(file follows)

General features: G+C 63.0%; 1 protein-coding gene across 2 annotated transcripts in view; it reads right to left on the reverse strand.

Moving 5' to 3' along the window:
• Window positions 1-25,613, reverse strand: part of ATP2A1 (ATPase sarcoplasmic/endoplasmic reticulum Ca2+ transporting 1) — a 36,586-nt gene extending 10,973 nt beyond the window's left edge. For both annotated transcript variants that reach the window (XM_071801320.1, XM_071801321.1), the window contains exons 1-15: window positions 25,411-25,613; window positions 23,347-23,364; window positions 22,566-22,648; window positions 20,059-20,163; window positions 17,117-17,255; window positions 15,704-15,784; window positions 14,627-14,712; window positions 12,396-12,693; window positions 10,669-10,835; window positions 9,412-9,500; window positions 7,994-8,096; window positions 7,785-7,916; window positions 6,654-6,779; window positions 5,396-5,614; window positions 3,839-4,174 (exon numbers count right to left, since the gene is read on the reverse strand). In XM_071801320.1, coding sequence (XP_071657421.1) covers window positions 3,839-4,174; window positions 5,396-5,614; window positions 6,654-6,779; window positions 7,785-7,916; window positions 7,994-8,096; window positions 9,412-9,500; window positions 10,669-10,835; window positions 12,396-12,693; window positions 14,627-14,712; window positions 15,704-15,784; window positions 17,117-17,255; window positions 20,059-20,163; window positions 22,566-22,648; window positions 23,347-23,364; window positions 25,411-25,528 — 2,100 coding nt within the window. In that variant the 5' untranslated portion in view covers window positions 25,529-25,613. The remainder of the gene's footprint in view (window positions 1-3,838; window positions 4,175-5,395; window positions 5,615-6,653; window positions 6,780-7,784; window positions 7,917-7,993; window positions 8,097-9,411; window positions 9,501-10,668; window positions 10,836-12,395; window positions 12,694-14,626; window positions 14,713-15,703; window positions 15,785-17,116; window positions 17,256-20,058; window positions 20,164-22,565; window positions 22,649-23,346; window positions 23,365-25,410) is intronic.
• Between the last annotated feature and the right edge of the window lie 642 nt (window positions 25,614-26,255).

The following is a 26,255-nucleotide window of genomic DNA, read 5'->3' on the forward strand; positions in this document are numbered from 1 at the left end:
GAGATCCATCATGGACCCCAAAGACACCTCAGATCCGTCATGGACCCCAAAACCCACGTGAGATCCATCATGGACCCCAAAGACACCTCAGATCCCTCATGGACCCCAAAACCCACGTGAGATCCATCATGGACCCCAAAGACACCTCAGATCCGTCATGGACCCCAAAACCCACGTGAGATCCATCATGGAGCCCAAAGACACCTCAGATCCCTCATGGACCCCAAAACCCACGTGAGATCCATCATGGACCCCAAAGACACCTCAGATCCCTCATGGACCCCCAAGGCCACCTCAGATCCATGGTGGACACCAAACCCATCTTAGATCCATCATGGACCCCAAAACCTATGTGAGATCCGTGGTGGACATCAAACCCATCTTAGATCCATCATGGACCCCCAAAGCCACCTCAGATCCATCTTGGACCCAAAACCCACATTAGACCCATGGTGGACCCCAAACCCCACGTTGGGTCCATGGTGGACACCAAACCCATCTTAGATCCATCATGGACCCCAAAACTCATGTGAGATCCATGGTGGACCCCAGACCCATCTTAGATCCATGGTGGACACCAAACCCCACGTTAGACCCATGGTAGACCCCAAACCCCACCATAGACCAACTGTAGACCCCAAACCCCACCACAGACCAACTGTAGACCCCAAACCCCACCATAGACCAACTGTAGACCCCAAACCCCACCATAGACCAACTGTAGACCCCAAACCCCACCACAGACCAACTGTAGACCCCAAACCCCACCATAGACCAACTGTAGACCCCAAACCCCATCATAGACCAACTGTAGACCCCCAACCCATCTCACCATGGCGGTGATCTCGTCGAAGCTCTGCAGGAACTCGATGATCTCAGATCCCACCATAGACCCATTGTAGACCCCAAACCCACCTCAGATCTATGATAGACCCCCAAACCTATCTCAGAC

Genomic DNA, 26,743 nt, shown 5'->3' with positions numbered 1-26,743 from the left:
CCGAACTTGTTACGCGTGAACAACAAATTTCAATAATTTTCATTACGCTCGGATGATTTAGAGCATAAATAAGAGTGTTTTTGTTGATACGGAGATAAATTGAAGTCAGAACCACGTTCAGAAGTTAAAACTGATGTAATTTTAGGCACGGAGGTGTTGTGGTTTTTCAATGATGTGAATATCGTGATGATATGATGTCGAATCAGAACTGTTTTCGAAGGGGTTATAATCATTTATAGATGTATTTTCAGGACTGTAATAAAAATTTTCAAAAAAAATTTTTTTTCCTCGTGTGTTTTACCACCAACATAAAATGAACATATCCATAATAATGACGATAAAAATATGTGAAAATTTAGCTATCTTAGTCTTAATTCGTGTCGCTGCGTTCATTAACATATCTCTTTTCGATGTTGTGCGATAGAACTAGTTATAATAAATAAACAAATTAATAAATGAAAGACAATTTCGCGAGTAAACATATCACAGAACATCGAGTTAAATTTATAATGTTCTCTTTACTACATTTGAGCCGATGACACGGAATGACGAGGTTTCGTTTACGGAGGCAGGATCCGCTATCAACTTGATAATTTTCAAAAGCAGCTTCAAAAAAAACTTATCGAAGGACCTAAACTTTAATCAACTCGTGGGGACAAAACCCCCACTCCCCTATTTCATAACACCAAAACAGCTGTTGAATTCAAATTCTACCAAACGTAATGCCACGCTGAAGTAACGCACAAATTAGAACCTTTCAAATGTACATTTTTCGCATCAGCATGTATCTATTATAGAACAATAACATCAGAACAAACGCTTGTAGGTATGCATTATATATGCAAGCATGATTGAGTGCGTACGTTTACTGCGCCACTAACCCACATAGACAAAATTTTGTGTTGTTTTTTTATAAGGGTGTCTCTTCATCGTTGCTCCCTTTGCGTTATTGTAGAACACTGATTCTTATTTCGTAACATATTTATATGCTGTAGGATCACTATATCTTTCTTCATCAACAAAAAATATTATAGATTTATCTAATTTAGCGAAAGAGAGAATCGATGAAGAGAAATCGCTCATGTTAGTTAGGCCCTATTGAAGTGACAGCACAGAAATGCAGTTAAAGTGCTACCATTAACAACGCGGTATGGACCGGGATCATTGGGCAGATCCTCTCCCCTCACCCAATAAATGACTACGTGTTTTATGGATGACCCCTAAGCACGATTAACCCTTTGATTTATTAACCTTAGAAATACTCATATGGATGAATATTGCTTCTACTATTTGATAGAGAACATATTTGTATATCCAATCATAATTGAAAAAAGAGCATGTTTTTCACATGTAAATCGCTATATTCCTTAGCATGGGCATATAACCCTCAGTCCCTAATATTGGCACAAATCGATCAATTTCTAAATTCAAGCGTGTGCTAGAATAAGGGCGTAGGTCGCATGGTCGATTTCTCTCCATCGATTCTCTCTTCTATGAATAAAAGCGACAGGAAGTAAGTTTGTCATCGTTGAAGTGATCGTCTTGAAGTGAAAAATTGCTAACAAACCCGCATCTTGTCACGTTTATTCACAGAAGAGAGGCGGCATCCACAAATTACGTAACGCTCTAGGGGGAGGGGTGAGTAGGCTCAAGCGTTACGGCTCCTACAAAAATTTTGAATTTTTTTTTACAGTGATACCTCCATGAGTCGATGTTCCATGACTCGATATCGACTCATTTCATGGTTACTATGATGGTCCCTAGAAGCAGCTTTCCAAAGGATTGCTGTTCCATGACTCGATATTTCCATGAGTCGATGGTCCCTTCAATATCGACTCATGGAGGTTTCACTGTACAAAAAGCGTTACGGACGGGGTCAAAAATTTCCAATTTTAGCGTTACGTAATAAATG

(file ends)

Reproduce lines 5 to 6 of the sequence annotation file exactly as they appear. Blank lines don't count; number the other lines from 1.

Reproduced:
The following is a 26,255-nucleotide window of genomic DNA, read 5'->3' on the forward strand; positions in this document are numbered from 1 at the left end:
GAGATCCATCATGGACCCCAAAGACACCTCAGATCCGTCATGGACCCCAAAACCCACGTGAGATCCATCATGGACCCCAAAGACACCTCAGATCCCTCATGGACCCCAAAACCCACGTGAGATCCATCATGGACCCCAAAGACACCTCAGATCCGTCATGGACCCCAAAACCCACGTGAGATCCATCATGGAGCCCAAAGACACCTCAGATCCCTCATGGACCCCAAAACCCACGTGAGATCCATCATGGACCCCAAAGACACCTCAGATCCCTCATGGACCCCCAAGGCCACCTCAGATCCATGGTGGACACCAAACCCATCTTAGATCCATCATGGACCCCAAAACCTATGTGAGATCCGTGGTGGACATCAAACCCATCTTAGATCCATCATGGACCCCCAAAGCCACCTCAGATCCATCTTGGACCCAAAACCCACATTAGACCCATGGTGGACCCCAAACCCCACGTTGGGTCCATGGTGGACACCAAACCCATCTTAGATCCATCATGGACCCCAAAACTCATGTGAGATCCATGGTGGACCCCAGACCCATCTTAGATCCATGGTGGACACCAAACCCCACGTTAGACCCATGGTAGACCCCAAACCCCACCATAGACCAACTGTAGACCCCAAACCCCACCACAGACCAACTGTAGACCCCAAACCCCACCATAGACCAACTGTAGACCCCAAACCCCACCATAGACCAACTGTAGACCCCAAACCCCACCACAGACCAACTGTAGACCCCAAACCCCACCATAGACCAACTGTAGACCCCAAACCCCATCATAGACCAACTGTAGACCCCCAACCCATCTCACCATGGCGGTGATCTCGTCGAAGCTCTGCAGGAACTCGATGATCTCAGATCCCACCATAGACCCATTGTAGACCCCAAACCCACCTCAGATCTATGATAGACCCCCAAACCTATCTCAGAC